Taylor & Francis charges $30 for the essay on its website, which to my mind is just ridiculous. Heck, a yearly personal subscription to the journal costs $81! So, if you're university-affiliated and want to take a look at the piece, I'd encourage you to check with your own institution's library. If you're not, I'm allowed to share a limited number of offprints with colleagues, and you can email me for one.

To complicate matters even more, the printed version of "Harry Potter and the Simulacrum" has the wrong copyright declaration. I signed Taylor & Francis' double-secret "license to publish" form instead of the usual copyright transfer. Despite that, the piece still says © National Communication Association, which is the scholarly society under whose auspices CSMC is published. Sigh.

Suddenly this is starting to sound like a Lewis Carroll story....


Gil said...

They've publicly claimed your copyright?

Then they've violated the terms of the contract you signed ... and so you should feel free to provide PDFs anytime you want. If they get shirty about that, you can then point out that they're trying to claim ownership of your IP.

Either that, or you should hit them with a cease-and-desist letter, demanding that they recall the journal, reprint it with the proper copyright attribution, and then resend it. All at their expense. They'll never do it, of course. But if they'd send you a nastygram for releasing a PDF of a work you own, you should feel no compunction sending them a nastygram for wrongfully trying to claim ownership of said work.

Ted Striphas said...

Clearly I need to get more creative in my responses. Blogging is so passive aggressive -- and I mean that only half-jokingly!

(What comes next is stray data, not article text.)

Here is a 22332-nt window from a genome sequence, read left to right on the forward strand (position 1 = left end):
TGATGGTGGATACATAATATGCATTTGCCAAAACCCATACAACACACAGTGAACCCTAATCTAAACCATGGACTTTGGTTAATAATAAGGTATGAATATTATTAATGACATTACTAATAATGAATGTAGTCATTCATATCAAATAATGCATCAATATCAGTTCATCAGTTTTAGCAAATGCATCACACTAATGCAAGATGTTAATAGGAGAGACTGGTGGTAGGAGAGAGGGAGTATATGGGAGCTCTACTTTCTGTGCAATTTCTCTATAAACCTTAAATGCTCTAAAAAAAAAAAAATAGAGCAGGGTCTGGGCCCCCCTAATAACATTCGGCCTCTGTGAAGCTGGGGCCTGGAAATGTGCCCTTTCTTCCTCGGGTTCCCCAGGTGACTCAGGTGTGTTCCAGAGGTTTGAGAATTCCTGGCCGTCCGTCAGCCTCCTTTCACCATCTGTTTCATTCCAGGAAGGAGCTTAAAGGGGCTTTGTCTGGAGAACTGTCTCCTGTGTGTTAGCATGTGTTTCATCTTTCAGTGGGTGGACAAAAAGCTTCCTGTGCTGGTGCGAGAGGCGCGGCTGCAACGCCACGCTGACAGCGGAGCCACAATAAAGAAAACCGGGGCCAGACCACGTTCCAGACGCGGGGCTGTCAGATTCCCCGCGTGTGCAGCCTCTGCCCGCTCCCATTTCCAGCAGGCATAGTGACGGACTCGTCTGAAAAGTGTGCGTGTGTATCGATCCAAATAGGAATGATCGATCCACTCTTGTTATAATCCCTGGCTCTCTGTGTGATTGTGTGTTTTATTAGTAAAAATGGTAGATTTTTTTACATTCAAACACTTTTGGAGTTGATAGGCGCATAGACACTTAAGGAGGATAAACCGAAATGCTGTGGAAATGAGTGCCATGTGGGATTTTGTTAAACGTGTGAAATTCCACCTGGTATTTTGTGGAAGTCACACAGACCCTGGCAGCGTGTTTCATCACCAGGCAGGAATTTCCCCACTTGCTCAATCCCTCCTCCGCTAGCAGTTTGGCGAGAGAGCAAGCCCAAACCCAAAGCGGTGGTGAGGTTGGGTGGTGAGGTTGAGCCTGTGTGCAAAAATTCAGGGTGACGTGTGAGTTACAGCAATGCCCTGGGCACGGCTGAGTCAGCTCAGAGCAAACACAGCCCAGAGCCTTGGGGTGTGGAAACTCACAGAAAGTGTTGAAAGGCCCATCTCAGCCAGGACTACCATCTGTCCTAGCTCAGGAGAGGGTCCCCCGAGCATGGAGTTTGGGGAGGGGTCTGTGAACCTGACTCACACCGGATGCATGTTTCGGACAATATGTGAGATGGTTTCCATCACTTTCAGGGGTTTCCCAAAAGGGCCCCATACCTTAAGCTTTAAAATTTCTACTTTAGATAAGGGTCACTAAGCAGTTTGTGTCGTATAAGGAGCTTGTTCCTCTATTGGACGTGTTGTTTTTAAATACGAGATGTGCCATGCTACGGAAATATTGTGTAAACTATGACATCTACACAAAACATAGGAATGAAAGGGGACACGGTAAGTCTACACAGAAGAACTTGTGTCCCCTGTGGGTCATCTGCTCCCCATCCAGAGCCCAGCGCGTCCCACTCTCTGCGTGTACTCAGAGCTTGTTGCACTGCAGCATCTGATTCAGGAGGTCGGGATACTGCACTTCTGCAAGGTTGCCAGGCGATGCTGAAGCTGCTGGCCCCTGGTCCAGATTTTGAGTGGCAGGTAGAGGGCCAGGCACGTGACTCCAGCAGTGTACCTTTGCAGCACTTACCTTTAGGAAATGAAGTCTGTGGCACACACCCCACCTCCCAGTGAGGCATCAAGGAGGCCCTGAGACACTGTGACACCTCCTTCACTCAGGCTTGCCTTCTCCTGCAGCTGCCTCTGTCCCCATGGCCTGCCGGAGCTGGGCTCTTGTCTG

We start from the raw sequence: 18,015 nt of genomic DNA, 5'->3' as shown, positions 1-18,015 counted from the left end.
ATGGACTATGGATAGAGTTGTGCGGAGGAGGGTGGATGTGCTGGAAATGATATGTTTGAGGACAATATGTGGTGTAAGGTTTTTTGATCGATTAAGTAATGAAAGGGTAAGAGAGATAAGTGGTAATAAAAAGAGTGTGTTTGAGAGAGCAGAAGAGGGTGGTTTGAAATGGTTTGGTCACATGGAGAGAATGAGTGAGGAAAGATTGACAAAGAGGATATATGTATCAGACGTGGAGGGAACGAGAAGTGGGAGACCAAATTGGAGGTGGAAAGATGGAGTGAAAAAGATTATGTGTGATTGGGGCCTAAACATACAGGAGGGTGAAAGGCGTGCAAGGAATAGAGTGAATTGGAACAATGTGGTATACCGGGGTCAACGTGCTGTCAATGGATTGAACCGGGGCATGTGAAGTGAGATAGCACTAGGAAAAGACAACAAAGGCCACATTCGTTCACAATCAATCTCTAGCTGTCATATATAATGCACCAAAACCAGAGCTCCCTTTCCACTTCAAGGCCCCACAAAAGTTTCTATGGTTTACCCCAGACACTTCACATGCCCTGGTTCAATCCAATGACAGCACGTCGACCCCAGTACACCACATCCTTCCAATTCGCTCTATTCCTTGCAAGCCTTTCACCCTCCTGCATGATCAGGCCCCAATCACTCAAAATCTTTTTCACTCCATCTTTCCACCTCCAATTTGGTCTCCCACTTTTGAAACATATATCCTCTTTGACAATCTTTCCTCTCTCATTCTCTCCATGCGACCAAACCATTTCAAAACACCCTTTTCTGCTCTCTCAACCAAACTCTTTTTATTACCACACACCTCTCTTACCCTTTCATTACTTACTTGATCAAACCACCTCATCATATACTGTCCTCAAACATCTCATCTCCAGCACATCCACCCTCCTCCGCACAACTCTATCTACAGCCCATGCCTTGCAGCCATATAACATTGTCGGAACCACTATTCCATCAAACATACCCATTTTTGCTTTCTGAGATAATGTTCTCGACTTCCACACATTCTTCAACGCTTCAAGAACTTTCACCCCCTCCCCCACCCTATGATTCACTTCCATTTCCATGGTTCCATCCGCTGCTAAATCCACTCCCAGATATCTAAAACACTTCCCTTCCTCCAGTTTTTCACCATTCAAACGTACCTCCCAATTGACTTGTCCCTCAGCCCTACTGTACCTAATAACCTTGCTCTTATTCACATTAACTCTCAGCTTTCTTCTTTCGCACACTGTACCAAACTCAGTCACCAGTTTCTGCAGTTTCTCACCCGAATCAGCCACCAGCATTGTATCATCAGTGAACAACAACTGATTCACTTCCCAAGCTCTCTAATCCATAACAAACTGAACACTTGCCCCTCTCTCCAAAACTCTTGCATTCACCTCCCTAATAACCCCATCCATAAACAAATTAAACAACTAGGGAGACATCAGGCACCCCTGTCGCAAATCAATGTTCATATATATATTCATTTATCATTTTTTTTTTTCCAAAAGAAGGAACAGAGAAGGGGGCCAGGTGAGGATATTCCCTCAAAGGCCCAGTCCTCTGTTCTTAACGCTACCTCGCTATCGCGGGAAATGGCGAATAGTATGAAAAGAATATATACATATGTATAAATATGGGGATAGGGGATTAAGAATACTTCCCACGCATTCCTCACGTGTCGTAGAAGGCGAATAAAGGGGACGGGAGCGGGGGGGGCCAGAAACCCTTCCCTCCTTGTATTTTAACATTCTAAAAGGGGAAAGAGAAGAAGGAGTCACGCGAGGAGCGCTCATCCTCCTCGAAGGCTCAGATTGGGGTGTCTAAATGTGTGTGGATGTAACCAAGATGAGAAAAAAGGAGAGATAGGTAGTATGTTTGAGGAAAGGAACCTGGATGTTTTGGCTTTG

Conrad DiDiodato said...


the discussion in your book "The Late Age of Print" on Harry Potter and intellectual property rights is fair-minded & critically aware of the real (unspoken) conditions for the creation of 'originals' and 'copies' (simulacra). I didn't get the usual dribble about the tyranny of hacks and translators worldwide (with their "fakes, frauds, and illicit editions") who brazenly violate J.K. Rowlands copyrights and trademarks without a thought for the millions of dollars in lost revenue : it's rather based on an intelligent examination of the "circulation and transfiguration" phenomenon of international bookselling. The Tanya Grotter case is very illuminating.

And I was also exceedingly pleased to see a discussion of the real imperialist, globalization and financially exploitive causes ("cultural and economic conditions", as you say) of a vital need for "intellectual property piracy" in places like South and East Asian, and the former Soviet Union Eastern Bloc countries. It's interesting (and perhaps Jameson might agree with you)that copies and originals necessarily exist side by side in a late capitalist economy: a bifurcated vision of a once monolithic (mainly American) vision of world economic domination.

In a word, I agree that the copy and original distinction is "grows increasingly indeterminate", forcing on us a critical re-examination of the notions of literary integrity and literary influence and dissemination.